It is illegal to drive under the influence of alcohol. You must use headlights on roads outside towns even in daytime. In winter, you must equip your car for severe conditions.

Hungary operates a toll system for the use of some major roads in the country. You must buy a motorway vignette at a petrol station, post office or online in advance, in order to use these roads. Further information about driving in Hungary can be found in the guides provided by the AA, RAC and European Commission

Rail travel

If you travel by overnight train, try to avoid travelling alone and secure your compartment from the inside.

Public transport in Budapest

Foreign visitors are often caught out by the ticket system in Budapest, and fined by ticket inspectors. Follow the passenger information notices, which are usually printed in English. Validate your ticket before starting your journey (before you get to the platform if travelling by Metro; and immediately after boarding buses, trams or trolley buses). Keep your ticket until the end of your journey and show it to inspectors on request. You have to validate another ticket every time you change lines.

A special ticket is required for use on the night service network.

For more information on ticket conditions and prices, visit the website of the Budapest Transport Authority.

Customs Regulations

Community regulations ensure the free movement of goods between EU member states. This means that no customs procedures are required for exporting goods from Hungary to another EU member state and/or for importing goods from a member state to Hungary. The export and import of goods purchased for non-commercial purposes (for personal use or as gifts) while travelling is not restricted, however, the transport of certain goods (such as: pets, hunting weapons, alcohol and tobacco products, medicines containing drugs, etc.) within the European Union is restricted or subject to special permissions.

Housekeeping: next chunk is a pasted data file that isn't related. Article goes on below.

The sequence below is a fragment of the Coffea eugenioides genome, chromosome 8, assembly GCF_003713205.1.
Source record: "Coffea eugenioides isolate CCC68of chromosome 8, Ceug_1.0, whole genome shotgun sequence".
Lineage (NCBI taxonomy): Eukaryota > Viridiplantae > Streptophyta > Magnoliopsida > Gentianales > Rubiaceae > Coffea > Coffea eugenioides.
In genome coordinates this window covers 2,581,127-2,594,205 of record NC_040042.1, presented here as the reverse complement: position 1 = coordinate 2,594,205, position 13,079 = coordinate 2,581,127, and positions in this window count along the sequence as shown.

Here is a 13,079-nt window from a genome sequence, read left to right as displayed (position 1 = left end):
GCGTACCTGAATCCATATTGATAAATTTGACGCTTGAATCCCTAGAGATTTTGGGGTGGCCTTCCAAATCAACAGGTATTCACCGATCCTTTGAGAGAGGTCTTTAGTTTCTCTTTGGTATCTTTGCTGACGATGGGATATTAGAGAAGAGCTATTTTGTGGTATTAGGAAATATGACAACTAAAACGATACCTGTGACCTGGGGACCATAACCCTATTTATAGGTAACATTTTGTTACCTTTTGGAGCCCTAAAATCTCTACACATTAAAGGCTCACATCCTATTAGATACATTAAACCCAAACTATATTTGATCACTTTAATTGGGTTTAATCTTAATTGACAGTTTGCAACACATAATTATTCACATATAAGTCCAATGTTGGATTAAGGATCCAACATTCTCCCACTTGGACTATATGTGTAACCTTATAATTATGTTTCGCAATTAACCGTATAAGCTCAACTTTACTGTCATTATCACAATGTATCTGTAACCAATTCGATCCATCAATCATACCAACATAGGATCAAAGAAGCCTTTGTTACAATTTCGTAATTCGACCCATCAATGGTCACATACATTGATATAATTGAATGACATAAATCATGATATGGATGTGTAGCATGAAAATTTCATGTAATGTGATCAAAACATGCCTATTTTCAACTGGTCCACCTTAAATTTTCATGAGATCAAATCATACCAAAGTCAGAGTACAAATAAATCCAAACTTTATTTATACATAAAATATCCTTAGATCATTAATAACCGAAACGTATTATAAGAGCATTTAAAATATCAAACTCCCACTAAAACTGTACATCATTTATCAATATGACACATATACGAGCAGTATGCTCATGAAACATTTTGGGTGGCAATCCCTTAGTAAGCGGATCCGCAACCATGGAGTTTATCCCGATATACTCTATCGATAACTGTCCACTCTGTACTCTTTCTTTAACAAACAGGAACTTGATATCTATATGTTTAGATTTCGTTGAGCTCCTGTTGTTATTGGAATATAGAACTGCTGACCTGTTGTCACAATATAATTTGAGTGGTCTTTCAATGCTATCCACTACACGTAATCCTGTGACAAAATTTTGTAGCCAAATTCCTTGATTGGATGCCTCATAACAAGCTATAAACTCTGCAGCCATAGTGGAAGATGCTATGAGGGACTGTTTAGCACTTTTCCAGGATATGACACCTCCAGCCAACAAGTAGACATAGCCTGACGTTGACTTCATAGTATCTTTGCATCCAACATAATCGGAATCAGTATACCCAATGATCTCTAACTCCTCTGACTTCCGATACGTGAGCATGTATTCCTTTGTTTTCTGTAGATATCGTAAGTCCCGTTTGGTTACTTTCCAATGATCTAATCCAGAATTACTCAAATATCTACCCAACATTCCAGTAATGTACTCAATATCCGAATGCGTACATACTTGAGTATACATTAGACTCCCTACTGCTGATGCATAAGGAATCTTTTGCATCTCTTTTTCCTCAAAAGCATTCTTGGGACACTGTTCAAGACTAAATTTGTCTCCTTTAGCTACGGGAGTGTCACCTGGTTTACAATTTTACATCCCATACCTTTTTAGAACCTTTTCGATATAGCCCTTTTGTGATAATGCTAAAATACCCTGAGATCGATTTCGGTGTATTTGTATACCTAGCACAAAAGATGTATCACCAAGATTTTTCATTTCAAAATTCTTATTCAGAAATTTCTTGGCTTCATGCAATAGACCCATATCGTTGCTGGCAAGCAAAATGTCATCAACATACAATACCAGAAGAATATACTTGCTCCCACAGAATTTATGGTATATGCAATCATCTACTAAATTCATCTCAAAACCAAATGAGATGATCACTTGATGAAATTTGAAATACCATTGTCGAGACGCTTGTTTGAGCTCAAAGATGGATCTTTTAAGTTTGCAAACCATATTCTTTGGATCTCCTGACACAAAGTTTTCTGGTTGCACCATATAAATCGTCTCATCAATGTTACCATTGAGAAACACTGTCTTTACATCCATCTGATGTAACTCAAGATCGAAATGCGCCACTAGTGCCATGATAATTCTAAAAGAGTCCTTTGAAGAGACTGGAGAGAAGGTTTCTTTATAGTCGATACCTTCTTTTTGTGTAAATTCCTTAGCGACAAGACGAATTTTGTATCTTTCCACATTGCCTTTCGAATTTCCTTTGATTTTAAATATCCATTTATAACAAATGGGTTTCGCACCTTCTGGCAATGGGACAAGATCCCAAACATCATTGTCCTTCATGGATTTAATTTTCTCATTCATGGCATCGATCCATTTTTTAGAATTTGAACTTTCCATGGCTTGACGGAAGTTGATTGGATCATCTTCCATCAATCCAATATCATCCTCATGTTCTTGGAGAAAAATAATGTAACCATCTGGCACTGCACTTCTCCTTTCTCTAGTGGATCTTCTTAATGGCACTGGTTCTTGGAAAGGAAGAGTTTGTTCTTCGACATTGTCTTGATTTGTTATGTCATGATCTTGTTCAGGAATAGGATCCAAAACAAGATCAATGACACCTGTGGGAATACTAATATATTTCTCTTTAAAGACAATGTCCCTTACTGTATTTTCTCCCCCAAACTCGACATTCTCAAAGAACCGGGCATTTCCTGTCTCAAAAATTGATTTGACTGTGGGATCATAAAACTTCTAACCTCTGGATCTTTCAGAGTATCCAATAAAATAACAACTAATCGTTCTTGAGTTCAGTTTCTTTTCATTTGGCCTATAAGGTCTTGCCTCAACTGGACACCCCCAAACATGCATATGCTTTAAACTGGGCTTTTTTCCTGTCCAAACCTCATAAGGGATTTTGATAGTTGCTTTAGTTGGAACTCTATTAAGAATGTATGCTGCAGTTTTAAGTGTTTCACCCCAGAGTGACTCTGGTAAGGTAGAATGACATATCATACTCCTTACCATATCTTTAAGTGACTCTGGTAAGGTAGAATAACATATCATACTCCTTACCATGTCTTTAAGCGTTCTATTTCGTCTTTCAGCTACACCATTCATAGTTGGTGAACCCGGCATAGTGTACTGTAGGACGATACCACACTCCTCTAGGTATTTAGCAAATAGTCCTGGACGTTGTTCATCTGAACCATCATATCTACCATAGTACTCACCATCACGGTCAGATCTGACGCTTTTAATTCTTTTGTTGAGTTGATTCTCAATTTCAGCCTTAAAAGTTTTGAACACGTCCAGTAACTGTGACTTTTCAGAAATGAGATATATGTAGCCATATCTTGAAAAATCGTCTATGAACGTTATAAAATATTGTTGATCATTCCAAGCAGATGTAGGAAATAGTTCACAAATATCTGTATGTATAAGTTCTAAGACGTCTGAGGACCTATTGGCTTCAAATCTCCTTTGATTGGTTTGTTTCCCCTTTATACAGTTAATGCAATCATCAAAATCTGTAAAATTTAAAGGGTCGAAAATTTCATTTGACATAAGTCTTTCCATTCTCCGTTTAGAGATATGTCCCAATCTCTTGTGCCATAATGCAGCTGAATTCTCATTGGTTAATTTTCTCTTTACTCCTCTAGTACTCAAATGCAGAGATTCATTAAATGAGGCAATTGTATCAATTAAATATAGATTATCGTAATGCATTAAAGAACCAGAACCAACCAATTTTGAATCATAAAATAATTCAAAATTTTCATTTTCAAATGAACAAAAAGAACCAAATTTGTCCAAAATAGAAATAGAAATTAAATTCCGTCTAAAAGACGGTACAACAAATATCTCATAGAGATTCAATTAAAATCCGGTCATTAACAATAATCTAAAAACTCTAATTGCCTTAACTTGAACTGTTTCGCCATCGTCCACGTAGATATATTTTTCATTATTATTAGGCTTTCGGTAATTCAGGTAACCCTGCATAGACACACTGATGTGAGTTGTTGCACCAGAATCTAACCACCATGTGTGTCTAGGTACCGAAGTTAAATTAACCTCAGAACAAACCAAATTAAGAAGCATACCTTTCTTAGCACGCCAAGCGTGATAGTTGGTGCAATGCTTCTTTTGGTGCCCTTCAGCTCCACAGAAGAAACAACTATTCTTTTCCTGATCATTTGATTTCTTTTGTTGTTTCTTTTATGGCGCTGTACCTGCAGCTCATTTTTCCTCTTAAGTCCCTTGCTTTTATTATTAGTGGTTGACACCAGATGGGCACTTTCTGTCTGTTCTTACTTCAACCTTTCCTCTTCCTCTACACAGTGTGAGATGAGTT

Check the customs regulations before entering or leaving Hungary on the National Tax and Customs Administration of Hungary website.

Local laws and customs

Carry your passport at all times. You must be able to show some form of ID if requested. A photocopy is not acceptable.

Hungarian laws on the possession and use of drugs are strict.

Same-sex relationships and civil partnerships are legal in Hungary but same-sex marriages aren’t recognised in Hungarian law. Budapest is generally tolerant and open; the city hosts the largest Pride Festival in Central Europe with an annual turnout of over 10,000 people. You should be aware that outside of Budapest public displays of affection may be frowned upon or attract unwanted attention. See our information and advice page for the LGBT community before you travel.